Iraq/Kuwait - UNIKOM - Background
  United Nations Iraq-Kuwait Observation Mission
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On 2 August 1990, Iraq invaded and occupied Kuwait. On the same day, the Security Council adopted its resolution 660 (1990), condemning the invasion and demanding Iraqís immediate and unconditional withdrawal its forces to the positions they had occupied the previous day. A few days later, the Council instituted mandatory arms and economic sanctions against Iraq. In all, over the period between 2 August and 29 November 1990, the Council adopted 12 resolutions on various aspects of the situation between Iraq and Kuwait, culminating in resolution 678 (1990). That resolution specified that if Iraq had not fully implemented by 15 January 1991 all of the Council's resolutions relating to the occupation of Kuwait, Member States cooperating with Kuwait's legitimate Government were authorized to use "all necessary means" to compel Iraq to do so and restore international peace and security in the area.

The deadline passed and the next day, on 16 January 1991, the armed forces of the States cooperating with the Government of Kuwait began air attacks against Iraq, followed on 24 February by a ground offensive. Offensive operations were suspended as of midnight on 28 February 1991, by which time Kuwait City had been liberated and all Iraqi armed forces had vacated the territory of Kuwait. On 3 April 1991, the Council adopted resolution 687 (1991), setting detailed conditions for a formal ceasefire to end the conflict and establishing the machinery for ensuring implementation of those conditions. Following Iraqís acceptance of the resolutionís provisions, the ceasefire became a formal one.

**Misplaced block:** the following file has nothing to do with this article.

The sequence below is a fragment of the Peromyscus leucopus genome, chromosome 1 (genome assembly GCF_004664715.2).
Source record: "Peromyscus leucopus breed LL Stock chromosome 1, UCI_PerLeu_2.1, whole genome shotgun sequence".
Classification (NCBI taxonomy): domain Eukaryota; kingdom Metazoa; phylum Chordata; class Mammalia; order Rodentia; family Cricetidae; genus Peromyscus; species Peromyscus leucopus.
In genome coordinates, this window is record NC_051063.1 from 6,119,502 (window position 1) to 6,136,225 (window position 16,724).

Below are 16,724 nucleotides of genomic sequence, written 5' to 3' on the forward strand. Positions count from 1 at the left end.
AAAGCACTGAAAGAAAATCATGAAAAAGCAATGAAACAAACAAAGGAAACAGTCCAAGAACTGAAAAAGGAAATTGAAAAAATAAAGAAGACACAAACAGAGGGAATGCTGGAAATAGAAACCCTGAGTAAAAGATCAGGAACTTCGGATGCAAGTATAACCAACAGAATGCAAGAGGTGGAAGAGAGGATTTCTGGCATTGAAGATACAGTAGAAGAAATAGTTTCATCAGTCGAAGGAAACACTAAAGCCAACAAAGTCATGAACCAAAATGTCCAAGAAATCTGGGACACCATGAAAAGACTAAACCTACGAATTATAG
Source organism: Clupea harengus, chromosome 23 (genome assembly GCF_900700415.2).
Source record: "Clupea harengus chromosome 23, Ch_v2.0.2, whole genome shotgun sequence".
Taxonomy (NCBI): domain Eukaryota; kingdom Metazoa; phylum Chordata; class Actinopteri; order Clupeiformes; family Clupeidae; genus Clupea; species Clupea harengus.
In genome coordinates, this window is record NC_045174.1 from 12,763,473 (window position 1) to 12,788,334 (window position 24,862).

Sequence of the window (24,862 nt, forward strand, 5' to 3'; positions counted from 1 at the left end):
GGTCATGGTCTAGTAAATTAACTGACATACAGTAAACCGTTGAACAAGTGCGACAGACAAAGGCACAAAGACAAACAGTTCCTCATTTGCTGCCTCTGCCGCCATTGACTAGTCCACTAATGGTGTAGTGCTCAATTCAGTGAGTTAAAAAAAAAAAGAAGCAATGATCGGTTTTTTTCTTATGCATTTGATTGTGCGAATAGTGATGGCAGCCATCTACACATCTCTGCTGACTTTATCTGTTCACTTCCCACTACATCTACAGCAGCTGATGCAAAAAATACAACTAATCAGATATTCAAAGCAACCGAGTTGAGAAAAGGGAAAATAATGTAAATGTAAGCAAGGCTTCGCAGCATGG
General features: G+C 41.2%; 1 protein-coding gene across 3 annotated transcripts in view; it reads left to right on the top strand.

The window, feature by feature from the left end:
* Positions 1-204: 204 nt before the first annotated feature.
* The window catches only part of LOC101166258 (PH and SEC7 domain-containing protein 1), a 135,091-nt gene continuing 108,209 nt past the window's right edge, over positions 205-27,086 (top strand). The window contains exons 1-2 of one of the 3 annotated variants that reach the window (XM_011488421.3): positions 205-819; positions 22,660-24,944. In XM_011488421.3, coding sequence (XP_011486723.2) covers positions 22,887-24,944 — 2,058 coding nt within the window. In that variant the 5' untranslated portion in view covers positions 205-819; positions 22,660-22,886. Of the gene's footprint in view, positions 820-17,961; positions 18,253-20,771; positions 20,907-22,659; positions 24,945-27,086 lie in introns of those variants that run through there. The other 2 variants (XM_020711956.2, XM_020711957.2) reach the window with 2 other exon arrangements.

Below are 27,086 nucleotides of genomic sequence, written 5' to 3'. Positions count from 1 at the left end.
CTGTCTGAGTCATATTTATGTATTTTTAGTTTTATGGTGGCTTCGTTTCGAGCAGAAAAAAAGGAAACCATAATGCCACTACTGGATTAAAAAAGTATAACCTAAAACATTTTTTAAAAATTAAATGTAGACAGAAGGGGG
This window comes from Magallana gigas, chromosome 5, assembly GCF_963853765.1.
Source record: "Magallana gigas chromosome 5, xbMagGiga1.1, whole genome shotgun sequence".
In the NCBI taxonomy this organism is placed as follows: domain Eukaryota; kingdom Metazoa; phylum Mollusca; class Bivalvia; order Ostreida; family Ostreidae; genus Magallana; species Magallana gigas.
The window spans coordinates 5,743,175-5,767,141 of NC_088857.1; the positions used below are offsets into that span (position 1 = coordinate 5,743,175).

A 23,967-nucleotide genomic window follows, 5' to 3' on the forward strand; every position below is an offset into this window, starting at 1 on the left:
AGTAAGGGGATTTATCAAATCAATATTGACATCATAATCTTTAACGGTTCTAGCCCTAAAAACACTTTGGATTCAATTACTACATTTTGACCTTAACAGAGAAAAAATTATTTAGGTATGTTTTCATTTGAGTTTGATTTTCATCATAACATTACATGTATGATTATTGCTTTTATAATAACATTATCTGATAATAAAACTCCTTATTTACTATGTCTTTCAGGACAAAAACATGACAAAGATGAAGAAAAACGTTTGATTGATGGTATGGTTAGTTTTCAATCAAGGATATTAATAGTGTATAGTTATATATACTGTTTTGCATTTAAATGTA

Establishment of UNIKOM

By resolution 687 (1991) the Council established, among other things, a demilitarized zone (DMZ) along the boundary between Iraq and Kuwait, to be monitored by a United Nations observer unit, and requested the Secretary-General to submit a plan for the unit's immediate deployment. The Secretary-General reported back on 5 April 1991, and on 9 April, by its resolution 689 (1991), the Security Council, acting under Chapter VII of the United Nations Charter, established the United Nations Iraq-Kuwait Observation Mission (UNIKOM) with the strength of 300 military observers. It decided further that the modalities for the Mission should be reviewed every six months, but without requiring in each case a formal decision for its extension. The Council's formal decision would be required only for UNIKOM's termination, thus ensuring the indefinite duration of the Mission, its termination being subject to the concurrence of all the permanent members of the Council.